By Michael Coburn,
The Dartmouth Staff
March 27, 2007
More than 60 researchers from 12 different countries gathered at
Dartmouth for a three-day academic conference on cyber security last
week. The brand-new event gave attendees the opportunity to review
papers and listen to speakers discuss the need to protect critical
computer systems from cyber-terrorism.
One of the chief sponsors of the conference was the Institute for
Information Infrastructure Protection or I3P, a consortium of academic
centers, non-profit organizations and government laboratories based at
Dartmouth that coordinate research and development for cyber-security on
behalf of the government of the United States.
According to computer science professor and one of the conference's
keynote speakers David Kotz '86, much of the world's critical
infrastructure -- from electric power grids to transportation and
banking systems -- is controlled by computers. At one time, these
computer systems existed independently of each other, but they have
become increasingly connected to each other and to the Internet, making
them more susceptible to terrorist attack.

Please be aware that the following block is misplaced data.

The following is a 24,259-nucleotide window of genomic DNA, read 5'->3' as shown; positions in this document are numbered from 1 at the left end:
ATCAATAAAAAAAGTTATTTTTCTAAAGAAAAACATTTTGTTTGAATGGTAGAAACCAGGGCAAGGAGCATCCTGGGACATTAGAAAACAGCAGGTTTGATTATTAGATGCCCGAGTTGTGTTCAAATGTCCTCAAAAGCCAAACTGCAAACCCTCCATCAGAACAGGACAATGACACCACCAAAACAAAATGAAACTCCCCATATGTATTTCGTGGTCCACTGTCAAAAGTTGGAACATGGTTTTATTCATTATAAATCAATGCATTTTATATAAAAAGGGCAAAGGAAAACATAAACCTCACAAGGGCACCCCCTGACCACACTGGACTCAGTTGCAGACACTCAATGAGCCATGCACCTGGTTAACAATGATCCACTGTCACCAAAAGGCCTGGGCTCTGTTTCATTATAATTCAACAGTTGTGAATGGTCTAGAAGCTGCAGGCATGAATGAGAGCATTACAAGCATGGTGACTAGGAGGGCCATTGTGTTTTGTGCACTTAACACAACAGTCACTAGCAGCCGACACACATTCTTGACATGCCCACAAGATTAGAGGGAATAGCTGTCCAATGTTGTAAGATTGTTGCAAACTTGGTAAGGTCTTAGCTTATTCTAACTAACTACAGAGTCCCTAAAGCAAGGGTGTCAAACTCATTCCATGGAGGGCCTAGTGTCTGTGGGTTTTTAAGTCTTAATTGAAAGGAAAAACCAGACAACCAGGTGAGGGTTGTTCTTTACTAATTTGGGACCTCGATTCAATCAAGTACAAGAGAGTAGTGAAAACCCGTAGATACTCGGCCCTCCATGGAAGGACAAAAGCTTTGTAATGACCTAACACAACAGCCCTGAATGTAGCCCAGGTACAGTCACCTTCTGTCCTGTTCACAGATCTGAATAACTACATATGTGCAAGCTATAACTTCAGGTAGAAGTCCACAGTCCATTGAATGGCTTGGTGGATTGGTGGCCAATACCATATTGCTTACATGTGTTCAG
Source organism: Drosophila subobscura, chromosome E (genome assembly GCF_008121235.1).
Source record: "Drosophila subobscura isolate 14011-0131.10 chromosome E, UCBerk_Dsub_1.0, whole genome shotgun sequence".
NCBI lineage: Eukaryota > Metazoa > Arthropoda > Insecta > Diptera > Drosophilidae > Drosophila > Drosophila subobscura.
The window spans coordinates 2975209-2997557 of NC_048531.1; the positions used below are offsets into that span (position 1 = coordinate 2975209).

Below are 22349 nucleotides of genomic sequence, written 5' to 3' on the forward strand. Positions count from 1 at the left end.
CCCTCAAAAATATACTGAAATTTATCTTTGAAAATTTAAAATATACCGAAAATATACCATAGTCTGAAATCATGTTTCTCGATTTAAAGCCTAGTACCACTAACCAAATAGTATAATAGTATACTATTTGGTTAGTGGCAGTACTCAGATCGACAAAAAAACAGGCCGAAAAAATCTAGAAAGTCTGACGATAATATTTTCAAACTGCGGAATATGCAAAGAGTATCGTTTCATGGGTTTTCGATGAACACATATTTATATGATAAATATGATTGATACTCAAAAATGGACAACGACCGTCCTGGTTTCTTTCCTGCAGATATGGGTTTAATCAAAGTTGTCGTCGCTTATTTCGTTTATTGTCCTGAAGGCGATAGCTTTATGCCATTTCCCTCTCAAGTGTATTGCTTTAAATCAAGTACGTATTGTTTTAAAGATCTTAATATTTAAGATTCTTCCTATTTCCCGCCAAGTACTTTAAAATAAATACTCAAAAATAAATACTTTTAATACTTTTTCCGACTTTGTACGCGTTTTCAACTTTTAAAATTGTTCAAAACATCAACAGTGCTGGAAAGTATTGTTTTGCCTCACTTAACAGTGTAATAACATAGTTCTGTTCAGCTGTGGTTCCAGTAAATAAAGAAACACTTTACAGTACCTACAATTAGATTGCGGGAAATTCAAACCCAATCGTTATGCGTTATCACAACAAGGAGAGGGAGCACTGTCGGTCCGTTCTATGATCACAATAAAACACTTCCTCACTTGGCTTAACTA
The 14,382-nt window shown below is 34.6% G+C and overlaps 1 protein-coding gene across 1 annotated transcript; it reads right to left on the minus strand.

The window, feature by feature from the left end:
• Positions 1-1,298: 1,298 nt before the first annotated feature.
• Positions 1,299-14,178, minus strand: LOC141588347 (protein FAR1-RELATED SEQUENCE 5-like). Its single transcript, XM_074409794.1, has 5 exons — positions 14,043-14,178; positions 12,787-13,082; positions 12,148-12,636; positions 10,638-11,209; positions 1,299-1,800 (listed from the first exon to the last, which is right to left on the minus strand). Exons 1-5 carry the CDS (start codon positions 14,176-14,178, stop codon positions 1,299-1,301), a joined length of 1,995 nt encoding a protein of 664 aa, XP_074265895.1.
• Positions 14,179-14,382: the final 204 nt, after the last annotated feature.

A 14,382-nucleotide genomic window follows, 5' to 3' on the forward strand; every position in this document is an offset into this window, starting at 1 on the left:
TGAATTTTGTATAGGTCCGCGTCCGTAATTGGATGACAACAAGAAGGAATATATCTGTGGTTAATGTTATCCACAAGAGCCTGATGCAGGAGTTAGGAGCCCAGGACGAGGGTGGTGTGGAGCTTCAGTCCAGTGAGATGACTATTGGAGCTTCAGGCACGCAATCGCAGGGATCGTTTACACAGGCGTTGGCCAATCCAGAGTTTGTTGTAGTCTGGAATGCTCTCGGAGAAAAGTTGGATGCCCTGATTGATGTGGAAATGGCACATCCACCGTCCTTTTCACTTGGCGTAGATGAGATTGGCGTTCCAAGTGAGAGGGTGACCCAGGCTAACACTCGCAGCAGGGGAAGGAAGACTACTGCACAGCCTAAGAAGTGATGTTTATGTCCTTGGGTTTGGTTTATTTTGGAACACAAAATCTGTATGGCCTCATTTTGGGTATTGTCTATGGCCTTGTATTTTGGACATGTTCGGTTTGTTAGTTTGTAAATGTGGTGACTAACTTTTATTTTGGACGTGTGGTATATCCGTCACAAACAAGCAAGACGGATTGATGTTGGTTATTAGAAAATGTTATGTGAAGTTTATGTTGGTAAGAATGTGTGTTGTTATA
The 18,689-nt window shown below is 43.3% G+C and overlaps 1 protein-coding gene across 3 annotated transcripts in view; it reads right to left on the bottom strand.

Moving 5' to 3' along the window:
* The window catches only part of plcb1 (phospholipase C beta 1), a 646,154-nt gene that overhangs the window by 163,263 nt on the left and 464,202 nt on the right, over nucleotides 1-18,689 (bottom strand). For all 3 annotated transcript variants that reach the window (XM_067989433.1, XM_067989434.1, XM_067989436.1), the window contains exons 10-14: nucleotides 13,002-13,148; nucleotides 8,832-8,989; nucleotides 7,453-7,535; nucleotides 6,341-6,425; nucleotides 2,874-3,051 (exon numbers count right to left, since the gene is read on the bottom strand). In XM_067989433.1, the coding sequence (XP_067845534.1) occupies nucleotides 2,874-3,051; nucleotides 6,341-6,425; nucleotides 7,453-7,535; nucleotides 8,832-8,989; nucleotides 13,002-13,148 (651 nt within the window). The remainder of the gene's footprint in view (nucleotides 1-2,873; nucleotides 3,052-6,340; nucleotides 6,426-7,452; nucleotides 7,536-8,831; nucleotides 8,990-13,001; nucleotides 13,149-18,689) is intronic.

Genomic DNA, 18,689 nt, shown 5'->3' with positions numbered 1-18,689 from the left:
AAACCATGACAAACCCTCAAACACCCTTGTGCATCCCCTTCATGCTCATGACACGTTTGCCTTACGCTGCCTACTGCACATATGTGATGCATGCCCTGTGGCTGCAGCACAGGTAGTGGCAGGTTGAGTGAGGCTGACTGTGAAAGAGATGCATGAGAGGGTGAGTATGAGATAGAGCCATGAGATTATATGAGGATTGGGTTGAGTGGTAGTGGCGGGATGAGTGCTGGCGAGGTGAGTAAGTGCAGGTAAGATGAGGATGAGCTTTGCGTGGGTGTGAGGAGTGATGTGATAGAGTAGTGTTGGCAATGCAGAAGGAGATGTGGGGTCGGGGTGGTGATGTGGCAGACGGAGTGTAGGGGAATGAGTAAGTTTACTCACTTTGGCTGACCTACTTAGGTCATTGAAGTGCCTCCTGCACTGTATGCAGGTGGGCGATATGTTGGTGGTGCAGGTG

Should a terrorist hack into one of these systems, they could shut down
this infrastructure and seriously disrupt the economy and security of
the world, Kotz said.
One of the issues that most concerned the conference's attendees is the
protection of oil and gas infrastructure, said Eric Goetz, assistant
director of research for I3P and co-chair of the conference.
"The way it works is the oil and gas are controlled through process
control systems," Goetz said. "They would reduce temperature and flow of
the pipeline and could open and close valves. What's happened in the
last 5-10 years is that these systems are run off of Windows system and
are connected to the Internet. The connectivity creates real
According to keynote speaker and I3P research director Charles Palmer,
identifying critical infrastructure security gaps are only half the
problem. It is also necessary to develop solutions to these problems
that are not only effective, but applicable in the real world.
"We can provide technology but the failure of the industry and research
is that what we offer people is so complicated to get secure it's
impossible to use," Palmer said. "People are the critical infrastructure
we need to protect. We need to build systems that are secure and usable
for what my sister calls 'normal people' or we're just doomed."
The conference was hosted by the International Federation of Information
Processing, an international organization designed to bring together
leading Information Technology societies from across the country for
conferences such as these.
"The real purpose of the conference was to bring people together people
from across the globe." Dartmouth Communications Director Lauri Burnham
said. "Infrastructure has no borders or boundaries. The internet is a
global entity. Now experts can come together and talk about these
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